This paper builds on the participation of the authors in a series of international research projects on public involvement in nuclear waste management. It aims to compare and contrast the contemporary role assigned to public reason and opinion in the appraisal of nuclear waste policy options in two national contexts: Sweden and the UK.

Controversies surrounding nuclear power during the 1970s and 80s led to uncompromising demands for demonstrable safety in nuclear waste management (NWM). Following these demands, regulatory environments for NWM have tended to resemble courtroom settings where the long-term performance of prospective waste facilities has been presented as subject to highly exacting processes of expert-led prosecution and assessment. While these arrangements have generated varying levels of public confidence in NWM in different countries, they have rarely proved sufficient to allow for the successful construction of major waste facilities.

Given this situation, the principle of ’negotiated safety’ has gradually grown to challenge that of ’ demonstrated safety’ in the framing of national programmes of NWM. Sweden and the UK form the basis for an interesting comparison, as no country has come as far as Sweden in making the original principle of demonstrated safety work, while no country has displayed a greater willingness to break with tradition and broaden public participation in the assessment of basic policy options than the UK after 1997.

While both Sweden and the UK stand overtly committed to dialogical science communication in the field of NWM today, the publics to be engaged and mobilized in order to advance policy objectives remain distinctly dissimiliar. As the paper will discuss, the public currently mobilized in Swedish NWM remains an overwhelmingly local public, centred on the country’s two leading nuclear communities, while the participating public in UK NWM is envisaged in far more all- inclusive terms.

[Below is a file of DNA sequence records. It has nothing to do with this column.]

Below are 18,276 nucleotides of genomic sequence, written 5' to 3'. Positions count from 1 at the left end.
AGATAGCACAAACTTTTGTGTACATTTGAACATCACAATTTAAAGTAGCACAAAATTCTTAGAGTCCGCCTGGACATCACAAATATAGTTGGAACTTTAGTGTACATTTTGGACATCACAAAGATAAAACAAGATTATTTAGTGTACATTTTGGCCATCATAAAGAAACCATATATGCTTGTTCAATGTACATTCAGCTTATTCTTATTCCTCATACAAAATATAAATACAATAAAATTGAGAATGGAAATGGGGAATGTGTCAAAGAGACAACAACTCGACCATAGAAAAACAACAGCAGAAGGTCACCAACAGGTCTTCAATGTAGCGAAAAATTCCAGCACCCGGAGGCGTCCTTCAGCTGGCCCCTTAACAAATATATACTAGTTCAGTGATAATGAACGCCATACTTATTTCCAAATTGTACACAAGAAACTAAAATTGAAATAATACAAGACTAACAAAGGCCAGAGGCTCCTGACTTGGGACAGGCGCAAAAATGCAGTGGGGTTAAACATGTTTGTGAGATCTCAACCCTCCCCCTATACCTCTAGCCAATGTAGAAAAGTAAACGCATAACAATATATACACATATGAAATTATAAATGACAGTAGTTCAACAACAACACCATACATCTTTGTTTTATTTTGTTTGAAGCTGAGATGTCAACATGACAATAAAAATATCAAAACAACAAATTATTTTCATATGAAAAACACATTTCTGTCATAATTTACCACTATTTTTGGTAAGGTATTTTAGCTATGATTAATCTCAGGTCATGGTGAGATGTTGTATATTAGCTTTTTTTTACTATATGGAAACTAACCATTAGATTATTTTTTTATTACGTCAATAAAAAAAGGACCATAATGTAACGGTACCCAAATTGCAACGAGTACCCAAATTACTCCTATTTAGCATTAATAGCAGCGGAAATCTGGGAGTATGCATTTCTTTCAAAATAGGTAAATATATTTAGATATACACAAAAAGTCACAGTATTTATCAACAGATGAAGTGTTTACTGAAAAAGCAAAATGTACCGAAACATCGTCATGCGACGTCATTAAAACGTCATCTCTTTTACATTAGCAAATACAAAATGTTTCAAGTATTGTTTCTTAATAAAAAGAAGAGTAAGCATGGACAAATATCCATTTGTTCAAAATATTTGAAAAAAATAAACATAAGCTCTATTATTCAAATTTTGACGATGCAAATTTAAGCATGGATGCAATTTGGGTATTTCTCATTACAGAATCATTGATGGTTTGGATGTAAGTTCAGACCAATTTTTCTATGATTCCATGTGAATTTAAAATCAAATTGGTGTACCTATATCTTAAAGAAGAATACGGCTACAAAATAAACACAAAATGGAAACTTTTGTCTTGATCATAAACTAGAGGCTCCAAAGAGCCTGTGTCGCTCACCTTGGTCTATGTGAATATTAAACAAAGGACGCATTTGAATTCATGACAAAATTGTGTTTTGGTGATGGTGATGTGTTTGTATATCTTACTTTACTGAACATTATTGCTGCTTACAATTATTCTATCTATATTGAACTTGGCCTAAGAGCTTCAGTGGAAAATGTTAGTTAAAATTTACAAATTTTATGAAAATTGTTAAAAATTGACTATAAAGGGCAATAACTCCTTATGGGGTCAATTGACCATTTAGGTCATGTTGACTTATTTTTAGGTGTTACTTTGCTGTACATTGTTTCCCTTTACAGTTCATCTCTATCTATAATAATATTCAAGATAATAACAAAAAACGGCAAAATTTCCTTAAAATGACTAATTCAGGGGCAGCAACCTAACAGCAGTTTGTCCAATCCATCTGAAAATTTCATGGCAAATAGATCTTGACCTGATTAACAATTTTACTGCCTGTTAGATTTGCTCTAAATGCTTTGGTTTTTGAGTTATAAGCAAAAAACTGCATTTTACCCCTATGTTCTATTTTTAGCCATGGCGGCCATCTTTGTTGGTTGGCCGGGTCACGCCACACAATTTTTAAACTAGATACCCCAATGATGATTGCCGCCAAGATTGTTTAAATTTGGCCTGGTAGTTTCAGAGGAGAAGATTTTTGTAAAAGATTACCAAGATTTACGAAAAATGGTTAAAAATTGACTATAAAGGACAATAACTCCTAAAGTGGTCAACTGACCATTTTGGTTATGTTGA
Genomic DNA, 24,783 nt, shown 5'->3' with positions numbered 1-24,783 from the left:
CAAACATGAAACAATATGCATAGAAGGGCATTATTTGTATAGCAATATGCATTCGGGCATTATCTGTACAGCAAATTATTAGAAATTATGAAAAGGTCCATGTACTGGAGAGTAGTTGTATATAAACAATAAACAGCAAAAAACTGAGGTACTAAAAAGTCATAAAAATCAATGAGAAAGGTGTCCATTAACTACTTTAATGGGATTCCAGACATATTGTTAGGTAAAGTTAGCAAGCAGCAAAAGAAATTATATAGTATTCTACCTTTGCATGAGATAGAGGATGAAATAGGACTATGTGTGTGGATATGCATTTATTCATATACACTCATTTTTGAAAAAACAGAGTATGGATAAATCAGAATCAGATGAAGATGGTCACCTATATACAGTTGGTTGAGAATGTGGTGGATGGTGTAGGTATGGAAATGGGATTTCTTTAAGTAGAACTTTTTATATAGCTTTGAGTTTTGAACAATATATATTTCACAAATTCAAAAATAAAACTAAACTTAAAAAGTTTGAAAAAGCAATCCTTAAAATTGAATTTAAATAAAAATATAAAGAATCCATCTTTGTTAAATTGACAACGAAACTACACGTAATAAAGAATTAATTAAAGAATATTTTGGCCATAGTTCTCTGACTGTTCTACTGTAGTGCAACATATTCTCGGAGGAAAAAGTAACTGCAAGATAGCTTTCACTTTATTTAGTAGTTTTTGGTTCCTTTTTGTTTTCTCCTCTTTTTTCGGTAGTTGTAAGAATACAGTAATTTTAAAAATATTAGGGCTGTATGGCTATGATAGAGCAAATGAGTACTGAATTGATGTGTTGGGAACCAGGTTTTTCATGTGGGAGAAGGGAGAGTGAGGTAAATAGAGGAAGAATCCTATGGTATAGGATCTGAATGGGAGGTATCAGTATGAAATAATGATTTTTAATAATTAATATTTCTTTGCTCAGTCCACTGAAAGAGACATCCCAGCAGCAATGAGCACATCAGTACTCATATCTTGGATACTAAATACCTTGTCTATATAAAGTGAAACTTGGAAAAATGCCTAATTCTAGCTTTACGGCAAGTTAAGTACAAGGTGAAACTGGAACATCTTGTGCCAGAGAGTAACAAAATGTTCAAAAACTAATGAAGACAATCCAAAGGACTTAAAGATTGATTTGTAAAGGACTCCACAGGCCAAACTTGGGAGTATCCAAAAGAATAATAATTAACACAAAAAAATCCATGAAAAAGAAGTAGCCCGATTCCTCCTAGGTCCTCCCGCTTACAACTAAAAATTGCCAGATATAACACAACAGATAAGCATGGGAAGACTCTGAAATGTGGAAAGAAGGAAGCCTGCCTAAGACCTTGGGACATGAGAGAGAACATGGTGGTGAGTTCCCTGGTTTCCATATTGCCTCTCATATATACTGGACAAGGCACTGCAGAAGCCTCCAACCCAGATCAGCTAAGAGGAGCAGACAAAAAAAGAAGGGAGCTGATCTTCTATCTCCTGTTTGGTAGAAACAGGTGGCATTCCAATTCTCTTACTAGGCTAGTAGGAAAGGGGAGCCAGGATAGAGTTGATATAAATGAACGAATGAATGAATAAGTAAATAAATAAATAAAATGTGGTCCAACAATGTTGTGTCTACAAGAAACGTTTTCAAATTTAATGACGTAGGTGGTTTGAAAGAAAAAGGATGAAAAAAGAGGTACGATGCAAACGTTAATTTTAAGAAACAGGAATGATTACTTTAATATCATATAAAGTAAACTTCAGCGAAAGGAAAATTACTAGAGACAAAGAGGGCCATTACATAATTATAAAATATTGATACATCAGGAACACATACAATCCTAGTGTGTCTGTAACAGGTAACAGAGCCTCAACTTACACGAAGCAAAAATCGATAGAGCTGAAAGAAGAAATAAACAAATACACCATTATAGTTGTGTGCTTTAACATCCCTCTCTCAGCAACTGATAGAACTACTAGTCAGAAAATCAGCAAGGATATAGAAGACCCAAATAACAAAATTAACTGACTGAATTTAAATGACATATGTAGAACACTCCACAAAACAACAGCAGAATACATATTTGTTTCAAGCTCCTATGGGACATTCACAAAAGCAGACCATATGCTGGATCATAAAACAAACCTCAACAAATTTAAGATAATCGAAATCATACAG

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Public Communication of Science and Technology

 

Nuclear waste dialogues in Sweden and the UK
Making publics differently

Mark Elam   Göteborg University

This paper builds on the participation of the authors in a series of international research projects on public involvement in nuclear waste management. It aims to compare and contrast the contemporary role assigned to public reason and opinion in the appraisal of nuclear waste policy options in two national contexts: Sweden and the UK.

Controversies surrounding nuclear power during the 1970s and 80s led to uncompromising demands for demonstrable safety in nuclear waste management (NWM). Following these demands, regulatory environments for NWM have tended to resemble courtroom settings where the long-term performance of prospective waste facilities has been presented as subject to highly exacting processes of expert-led prosecution and assessment. While these arrangements have generated varying levels of public confidence in NWM in different countries, they have rarely proved sufficient to allow for the successful construction of major waste facilities.

Given this situation, the principle of ’negotiated safety’ has gradually grown to challenge that of ’ demonstrated safety’ in the framing of national programmes of NWM. Sweden and the UK form the basis for an interesting comparison, as no country has come as far as Sweden in making the original principle of demonstrated safety work, while no country has displayed a greater willingness to break with tradition and broaden public participation in the assessment of basic policy options than the UK after 1997.

While both Sweden and the UK stand overtly committed to dialogical science communication in the field of NWM today, the publics to be engaged and mobilized in order to advance policy objectives remain distinctly dissimiliar. As the paper will discuss, the public currently mobilized in Swedish NWM remains an overwhelmingly local public, centred on the country’s two leading nuclear communities, while the participating public in UK NWM is envisaged in far more all- inclusive terms.

A copy of the full paper has not yet been submitted.

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